Branstad said he would not support increasing Iowa's gasoline tax in the fiscal year that starts July 1 since he believes the state's short-term road needs will be covered through government efficiencies.
The state's transportation department is expected to outline between $40 million and $60 million in proposed saving next week that would be diverted to road improvements.
"If we get the savings approved first, then, yeah, I think I'd consider that," Branstad said to a question about raising the gas tax in outgoing years. [...]
Branstad on a radio show last year said he couldn't support a gasoline tax increase in the upcoming year. Today was the first time he has indicated a willingness to consider a gasoline tax in this year's legislative session, but he specified his support would be for outgoing years, not this coming fiscal year.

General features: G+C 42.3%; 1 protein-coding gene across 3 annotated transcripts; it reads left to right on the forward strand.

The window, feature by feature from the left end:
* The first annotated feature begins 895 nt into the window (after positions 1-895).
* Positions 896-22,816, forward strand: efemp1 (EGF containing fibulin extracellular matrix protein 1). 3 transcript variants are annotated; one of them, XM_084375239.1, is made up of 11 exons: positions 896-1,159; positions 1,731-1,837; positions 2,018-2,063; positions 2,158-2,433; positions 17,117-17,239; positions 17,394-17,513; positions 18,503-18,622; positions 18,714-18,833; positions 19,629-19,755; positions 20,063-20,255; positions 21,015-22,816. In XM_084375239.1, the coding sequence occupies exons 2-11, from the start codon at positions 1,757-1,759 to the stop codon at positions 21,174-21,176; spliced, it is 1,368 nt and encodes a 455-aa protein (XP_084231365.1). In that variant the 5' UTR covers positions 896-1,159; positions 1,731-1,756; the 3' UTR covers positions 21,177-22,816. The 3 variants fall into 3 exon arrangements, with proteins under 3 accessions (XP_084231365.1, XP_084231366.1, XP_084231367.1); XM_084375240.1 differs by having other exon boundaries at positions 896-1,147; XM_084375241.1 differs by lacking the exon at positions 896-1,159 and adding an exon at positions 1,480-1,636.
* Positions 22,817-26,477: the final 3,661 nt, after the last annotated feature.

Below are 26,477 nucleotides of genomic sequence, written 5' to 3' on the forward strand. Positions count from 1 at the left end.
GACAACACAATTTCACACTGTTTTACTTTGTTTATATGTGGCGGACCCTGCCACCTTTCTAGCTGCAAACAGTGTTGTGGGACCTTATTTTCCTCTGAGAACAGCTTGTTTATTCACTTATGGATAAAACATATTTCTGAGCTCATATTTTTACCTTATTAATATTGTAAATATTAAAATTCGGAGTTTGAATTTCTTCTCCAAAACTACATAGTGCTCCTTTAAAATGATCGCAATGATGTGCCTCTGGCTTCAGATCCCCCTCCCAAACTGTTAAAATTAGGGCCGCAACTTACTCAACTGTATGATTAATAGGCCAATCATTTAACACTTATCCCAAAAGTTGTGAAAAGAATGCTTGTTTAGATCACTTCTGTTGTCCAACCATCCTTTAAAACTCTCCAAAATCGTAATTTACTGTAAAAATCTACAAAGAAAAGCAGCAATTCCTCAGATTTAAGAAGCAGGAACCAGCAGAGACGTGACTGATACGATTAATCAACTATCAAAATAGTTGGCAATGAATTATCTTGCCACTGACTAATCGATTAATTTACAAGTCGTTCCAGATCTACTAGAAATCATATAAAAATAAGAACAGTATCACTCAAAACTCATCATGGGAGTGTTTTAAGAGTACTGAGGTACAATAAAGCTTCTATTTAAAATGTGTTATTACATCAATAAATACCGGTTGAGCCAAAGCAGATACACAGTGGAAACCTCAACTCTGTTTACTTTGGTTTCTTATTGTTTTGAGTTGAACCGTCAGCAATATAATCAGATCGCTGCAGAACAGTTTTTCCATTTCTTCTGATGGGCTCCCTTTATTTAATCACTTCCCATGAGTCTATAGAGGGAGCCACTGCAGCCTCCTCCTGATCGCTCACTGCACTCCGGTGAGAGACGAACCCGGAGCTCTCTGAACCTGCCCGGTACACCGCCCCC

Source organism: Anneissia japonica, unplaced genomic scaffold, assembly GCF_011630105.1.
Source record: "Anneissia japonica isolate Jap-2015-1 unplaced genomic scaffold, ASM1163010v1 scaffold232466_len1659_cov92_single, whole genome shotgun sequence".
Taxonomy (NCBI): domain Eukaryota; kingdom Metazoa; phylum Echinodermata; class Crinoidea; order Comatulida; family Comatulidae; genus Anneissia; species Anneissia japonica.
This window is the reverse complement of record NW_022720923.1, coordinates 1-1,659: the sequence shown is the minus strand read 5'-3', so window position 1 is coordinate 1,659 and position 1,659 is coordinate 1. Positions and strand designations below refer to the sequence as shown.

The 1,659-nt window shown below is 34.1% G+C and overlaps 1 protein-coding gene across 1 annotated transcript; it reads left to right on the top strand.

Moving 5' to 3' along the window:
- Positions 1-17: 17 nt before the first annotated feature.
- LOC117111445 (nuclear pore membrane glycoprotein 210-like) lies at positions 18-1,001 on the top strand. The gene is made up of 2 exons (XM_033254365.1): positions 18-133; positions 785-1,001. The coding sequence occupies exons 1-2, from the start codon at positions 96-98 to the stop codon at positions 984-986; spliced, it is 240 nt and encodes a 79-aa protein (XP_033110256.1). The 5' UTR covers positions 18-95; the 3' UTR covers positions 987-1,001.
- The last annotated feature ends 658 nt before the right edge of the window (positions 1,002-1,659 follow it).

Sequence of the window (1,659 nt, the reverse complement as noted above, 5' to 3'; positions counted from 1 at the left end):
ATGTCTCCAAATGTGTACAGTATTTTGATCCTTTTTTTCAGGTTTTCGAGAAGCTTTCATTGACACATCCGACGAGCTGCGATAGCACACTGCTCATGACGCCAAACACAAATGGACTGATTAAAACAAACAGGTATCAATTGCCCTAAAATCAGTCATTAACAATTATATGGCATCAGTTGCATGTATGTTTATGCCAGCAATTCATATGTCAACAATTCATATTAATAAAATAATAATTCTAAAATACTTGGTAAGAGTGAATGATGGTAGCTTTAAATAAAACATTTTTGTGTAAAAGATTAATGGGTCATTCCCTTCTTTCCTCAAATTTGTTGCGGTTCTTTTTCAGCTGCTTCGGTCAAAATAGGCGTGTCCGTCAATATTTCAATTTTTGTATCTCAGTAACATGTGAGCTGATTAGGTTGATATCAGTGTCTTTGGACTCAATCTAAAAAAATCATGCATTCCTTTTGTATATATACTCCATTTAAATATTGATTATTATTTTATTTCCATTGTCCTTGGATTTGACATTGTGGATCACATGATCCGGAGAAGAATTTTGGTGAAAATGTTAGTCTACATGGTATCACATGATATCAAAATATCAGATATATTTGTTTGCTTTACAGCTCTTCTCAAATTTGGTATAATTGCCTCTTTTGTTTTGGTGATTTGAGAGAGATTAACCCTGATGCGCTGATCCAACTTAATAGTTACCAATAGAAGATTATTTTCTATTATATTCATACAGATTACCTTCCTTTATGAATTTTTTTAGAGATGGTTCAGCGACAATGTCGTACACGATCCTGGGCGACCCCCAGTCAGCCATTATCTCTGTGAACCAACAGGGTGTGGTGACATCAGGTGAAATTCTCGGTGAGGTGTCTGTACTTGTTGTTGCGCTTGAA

[Iowa Senate Transportation Committee Chair Tom] Rielly said he believes the governor's latest statements will lead to a serious legislative discussion on the issue. Setting the increase to begin in outgoing years is something Rielly said he would be willing to work with the governor on since it would allow the state to find a long-term solution.
"The governor has reopened the door, and that's a good thing," Rielly said. "I think it's good that we continue to let the process work. At the end of the day we all agree that we want safe roads, we want to put people to work, and we want to have people outside of Iowa paying their fair share."